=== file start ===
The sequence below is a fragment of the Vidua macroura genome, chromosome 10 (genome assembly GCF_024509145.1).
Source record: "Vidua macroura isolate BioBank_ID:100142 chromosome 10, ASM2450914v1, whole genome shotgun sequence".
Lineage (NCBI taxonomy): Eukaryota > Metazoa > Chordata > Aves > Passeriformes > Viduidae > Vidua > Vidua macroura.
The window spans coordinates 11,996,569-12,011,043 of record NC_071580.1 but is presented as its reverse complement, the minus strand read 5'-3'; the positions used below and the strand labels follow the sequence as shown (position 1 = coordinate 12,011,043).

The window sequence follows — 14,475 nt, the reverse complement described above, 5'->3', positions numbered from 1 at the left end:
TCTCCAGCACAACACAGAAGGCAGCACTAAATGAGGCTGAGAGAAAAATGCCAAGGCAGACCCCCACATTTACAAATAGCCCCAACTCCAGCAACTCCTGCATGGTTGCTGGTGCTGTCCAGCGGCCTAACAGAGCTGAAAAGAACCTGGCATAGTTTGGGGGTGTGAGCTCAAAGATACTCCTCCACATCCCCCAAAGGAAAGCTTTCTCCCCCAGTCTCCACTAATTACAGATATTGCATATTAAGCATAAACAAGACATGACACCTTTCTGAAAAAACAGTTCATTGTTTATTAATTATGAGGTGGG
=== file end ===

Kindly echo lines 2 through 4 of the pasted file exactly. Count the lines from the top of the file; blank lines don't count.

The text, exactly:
Source record: "Vidua macroura isolate BioBank_ID:100142 chromosome 10, ASM2450914v1, whole genome shotgun sequence".
Lineage (NCBI taxonomy): Eukaryota > Metazoa > Chordata > Aves > Passeriformes > Viduidae > Vidua > Vidua macroura.
The window spans coordinates 11,996,569-12,011,043 of record NC_071580.1 but is presented as its reverse complement, the minus strand read 5'-3'; the positions used below and the strand labels follow the sequence as shown (position 1 = coordinate 12,011,043).